A short time ago, a leadership change in a particular function was announced at a large professional services firm (not the Managing Partner) with which I’m familiar. A Senior Manager at that firm asked me whether changing a leader with 7 years tenure was good or bad. I responded in a rather Talmudic fashion, both, but it depends. Over 35 years ago, two sports researchers, Eitzen and Yetman, in an obscure article titled Managerial Change, Longevity and Organizational Effectiveness (1972) reported on a research finding that has significance to any debate on leadership tenure.

These two academics found, from a large sampling of college basketball coaches, that a relationship actually exists between coaching tenure and team performance. The duo discovered that the longer the coaching tenure, the greater the team success. However, after a certain period –13 years on average, the team’s performance consistently began to decline… steadily. Fast forward nearly twenty years and in 1991 two Columbia University Professors, Hambrick and Fukutomi building upon this initial research, proposed a model outlining five discernable phases in the evolution of a CEO’s tenure in office. Initially, the leader works to develop an early track record, legitimacy and a political foothold.

The incumbent then achieves small successes and established credibility sufficient to be willing to consider exploring new directions. In the third phase, the leader tends to select a theme for how the firm/company should be configured and run from that point on – in other words, the leader selects those elements that seem to work the best and that are the most comfortable.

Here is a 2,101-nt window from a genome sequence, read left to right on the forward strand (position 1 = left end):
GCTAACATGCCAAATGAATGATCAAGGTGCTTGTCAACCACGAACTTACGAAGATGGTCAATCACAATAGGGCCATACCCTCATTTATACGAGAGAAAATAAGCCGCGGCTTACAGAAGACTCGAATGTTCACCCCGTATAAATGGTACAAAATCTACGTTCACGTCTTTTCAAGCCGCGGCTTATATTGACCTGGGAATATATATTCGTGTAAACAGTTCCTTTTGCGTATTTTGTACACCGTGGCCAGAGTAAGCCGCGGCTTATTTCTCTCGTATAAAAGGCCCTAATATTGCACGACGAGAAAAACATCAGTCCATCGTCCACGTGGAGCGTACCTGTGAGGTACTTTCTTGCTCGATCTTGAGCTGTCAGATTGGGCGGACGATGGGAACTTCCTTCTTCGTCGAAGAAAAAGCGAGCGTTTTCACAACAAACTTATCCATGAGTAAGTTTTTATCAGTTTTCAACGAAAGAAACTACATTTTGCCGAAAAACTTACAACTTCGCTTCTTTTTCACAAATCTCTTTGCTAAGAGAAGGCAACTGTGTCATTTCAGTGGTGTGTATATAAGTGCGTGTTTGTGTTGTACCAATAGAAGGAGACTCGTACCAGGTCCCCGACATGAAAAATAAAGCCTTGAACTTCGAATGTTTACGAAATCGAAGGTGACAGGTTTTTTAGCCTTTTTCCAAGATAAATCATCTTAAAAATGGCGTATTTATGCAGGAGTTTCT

Finally, there’s a period where only a few new changes are made and those changes are largely designed to fine-tune earlier directions. At some point, job mastery gives way to boredom; exhilaration to fatigue; strategizing to habituation. Inwardly, the leader’s spark becomes dim and responsiveness to new ideas diminishes.

As this happens, and even though the leader may be disengaged psychologically, his or her power may be at an all-time high. In a professional firm context, this partner may have appointed many of the current practice group leaders and office directors, retains loyal supporters throughout the firm, and may even have developed an aura as the senior statesman. And none of these constituents are likely to have much of an appetite for disrupting a good thing.

For such firm leaders, even though the excitement of managing a function or even the firm may be long gone, giving up the title is generally an unappealing option. As a result, the duration of this dysfunctional stage in the leader’s tenure can be protracted. Thus the primary risk to any firm or company from having overly long-serving firm leaders can be malaise and lethargy.

“The question of forestalling deterioration assumes a skilled leader can and should go on indefinitely despite the trajectory of the organization – not a sound premise.

What are the reasons why leaders depart, other than forced retirement for performance transgressions? Many depart at mandatory retirement age or at a time when they just want to do it. Because the leader typically accumulates power as a function of time in office and because leaders become comfortable over some years of prolonged firm or company success, mandatory term limits may be the only realistic way to ensure that the leader leaves office before his or her performance deteriorates.

Those that argue for term limits would say that while age is irrelevant, according to this empirical research, tenure may be very relevant. The central argument that this research proffers is that there are discernable phases within a leader’s tenure and that these phases give rise to distinct patterns of attention, behavior, and ultimately firm or company performance. They suggest that organizations need to be alert to the dangers of their leaders staying too long in office. Aside from performance aberrations that need addressing, there is an optimum time to serve. Hence, the concept of term limits.